I believe Long Shot will top that number, but perhaps with low teens as it hopes for minimal drops in subsequent frames. If so, this could fall behind the debut grosses of its competition – The Intruder and UglyDolls.

Long Shot opening weekend prediction: $13.1 million

For my The Intruder prediction, click here:

For my UglyDolls prediction, click here:

The Legend of Tarzan Movie Review


Another “re-imagining” of the Tarzan tale? Could this work at all?


might be surprised by how some wise choices contribute to David Yates’s The Legend of Tarzan being a fairly satisfying experience.

The first solid choice is not to make this an origin story like we’ve seen repeatedly with franchises in recent years. When the proceedings begin, Tarzan (Alexander Skarsgard) is settled in London as Lord Greystoke with wife Jane (Margot Robbie). His childhood of growing up in the wild and being able to communicate with the jungle creatures is told as backstory and it doesn’t take up much screen time.

Of course, we know a plot point must return Greystoke to his native grounds. It involves bad guy Leon Rom (Christoph Waltz) collecting some precious diamonds from a tribe led by a Chief (Djimon Hounsou). In exchange for the stones, the Chief only wants Tarzan in return. You see – our title character had a run-in with the Chief’s only son years ago.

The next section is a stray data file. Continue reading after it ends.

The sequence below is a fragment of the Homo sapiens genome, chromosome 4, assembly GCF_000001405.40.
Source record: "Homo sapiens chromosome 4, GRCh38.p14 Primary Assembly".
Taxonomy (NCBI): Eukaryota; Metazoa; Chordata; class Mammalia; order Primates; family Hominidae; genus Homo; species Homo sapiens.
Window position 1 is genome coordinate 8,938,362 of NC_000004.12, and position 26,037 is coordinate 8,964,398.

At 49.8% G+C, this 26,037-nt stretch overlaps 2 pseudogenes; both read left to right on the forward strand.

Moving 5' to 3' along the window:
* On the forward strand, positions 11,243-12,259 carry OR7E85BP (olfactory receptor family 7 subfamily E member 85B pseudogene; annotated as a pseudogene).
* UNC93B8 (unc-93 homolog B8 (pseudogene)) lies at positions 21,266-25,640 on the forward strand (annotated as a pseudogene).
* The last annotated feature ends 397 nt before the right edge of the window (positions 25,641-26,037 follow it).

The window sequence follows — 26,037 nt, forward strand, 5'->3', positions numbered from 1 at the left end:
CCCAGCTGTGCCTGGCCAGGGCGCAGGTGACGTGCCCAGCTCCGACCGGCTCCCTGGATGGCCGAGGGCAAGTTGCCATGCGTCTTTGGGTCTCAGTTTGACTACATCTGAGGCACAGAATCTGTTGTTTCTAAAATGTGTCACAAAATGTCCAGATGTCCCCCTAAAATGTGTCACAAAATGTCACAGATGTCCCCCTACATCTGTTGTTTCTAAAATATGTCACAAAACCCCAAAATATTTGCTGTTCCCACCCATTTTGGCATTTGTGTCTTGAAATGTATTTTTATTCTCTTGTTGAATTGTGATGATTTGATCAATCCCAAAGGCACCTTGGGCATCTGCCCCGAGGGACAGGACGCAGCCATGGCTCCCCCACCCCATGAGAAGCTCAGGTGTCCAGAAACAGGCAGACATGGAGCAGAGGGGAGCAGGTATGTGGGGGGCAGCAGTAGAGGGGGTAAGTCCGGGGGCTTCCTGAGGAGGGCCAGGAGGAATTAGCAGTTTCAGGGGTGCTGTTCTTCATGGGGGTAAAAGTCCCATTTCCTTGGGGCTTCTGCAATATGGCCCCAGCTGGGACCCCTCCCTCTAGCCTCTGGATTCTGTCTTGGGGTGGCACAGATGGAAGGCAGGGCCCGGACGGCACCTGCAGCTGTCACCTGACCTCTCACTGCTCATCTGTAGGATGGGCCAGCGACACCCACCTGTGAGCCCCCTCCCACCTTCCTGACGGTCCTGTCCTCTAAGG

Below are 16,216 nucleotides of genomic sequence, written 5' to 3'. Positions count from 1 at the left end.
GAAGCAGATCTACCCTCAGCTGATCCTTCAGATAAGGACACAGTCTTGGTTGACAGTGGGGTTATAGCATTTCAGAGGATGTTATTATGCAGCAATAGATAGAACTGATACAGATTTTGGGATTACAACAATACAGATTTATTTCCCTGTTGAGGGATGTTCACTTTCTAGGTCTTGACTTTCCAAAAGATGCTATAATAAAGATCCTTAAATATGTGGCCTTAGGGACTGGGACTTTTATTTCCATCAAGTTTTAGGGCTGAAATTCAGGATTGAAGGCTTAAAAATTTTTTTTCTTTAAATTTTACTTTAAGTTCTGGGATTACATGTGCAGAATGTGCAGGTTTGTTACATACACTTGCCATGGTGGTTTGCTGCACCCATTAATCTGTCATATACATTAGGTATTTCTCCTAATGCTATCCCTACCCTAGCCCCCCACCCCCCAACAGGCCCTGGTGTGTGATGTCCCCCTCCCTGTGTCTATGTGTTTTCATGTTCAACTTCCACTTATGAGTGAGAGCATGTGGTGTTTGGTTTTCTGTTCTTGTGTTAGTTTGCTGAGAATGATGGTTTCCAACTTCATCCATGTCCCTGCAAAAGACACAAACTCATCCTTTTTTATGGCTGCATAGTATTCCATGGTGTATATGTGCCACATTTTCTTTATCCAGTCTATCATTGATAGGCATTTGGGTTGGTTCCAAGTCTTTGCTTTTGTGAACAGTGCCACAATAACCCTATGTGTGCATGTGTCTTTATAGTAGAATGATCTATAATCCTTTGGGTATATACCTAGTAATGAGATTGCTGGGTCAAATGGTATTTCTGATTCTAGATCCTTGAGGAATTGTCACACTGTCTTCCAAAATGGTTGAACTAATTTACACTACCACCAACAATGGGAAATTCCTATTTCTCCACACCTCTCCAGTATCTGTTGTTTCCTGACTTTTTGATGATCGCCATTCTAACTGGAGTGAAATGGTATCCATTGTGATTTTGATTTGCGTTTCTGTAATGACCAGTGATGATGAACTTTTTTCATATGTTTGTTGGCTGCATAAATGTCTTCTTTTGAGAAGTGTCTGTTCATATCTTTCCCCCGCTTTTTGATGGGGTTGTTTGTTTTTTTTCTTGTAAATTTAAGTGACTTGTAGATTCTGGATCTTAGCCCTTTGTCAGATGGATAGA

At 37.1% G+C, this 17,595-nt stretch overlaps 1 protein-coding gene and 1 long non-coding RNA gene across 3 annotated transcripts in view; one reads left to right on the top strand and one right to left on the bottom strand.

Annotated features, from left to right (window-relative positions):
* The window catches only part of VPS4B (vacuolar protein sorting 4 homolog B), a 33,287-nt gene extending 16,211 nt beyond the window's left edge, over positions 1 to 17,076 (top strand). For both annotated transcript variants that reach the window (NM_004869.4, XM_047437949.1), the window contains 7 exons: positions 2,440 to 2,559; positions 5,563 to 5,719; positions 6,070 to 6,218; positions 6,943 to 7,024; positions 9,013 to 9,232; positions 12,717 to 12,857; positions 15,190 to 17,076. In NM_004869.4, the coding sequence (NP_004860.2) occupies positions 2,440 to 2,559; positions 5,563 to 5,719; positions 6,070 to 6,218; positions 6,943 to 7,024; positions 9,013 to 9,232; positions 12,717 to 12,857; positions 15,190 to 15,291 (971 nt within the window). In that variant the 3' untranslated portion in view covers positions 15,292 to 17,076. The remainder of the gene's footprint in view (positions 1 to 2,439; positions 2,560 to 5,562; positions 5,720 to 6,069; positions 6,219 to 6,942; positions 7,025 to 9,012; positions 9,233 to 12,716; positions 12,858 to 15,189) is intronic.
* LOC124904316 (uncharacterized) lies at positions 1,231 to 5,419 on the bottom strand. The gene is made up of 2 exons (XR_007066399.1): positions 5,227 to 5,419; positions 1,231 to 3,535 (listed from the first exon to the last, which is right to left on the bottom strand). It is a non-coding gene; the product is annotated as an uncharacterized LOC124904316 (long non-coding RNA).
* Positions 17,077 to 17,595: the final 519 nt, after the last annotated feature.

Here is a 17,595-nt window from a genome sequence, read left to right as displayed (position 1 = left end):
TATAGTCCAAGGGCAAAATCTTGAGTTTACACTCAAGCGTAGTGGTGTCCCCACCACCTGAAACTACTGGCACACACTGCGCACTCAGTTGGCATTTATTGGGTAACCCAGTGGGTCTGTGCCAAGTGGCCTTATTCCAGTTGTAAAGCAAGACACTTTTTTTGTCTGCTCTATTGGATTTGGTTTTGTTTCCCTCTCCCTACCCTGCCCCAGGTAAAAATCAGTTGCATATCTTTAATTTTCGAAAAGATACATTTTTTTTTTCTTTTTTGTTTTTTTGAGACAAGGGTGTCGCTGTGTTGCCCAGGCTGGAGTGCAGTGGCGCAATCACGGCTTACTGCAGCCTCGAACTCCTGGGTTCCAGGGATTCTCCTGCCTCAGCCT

To the jungle we go with lots of CG animals that look fine, though maybe not quite as exquisite as in The Jungle Book or the revamped Apes franchise. Joining Big T on the adventure are his wife and American envoy George Washington Williams (Samuel L. Jackson).

The second welcome choice here is Robbie, who’s radiance has permiated everything she’s been in. Beyond her top-notch work, the screenwriters succeed in making her more than a Damsel in a White Dress. She’s tough, feisty, funny, and equal to her man.

Tarantino stalwarts Waltz and Jackson give you pretty much what you’d expect. Jackson gets a couple decent one-liners and Waltz could play the conniving villain role in his sleep (and has with superior writing). Skarsgard’s performance will be remembered more for his muscle tone and vine swinging than much else (he looks the part though).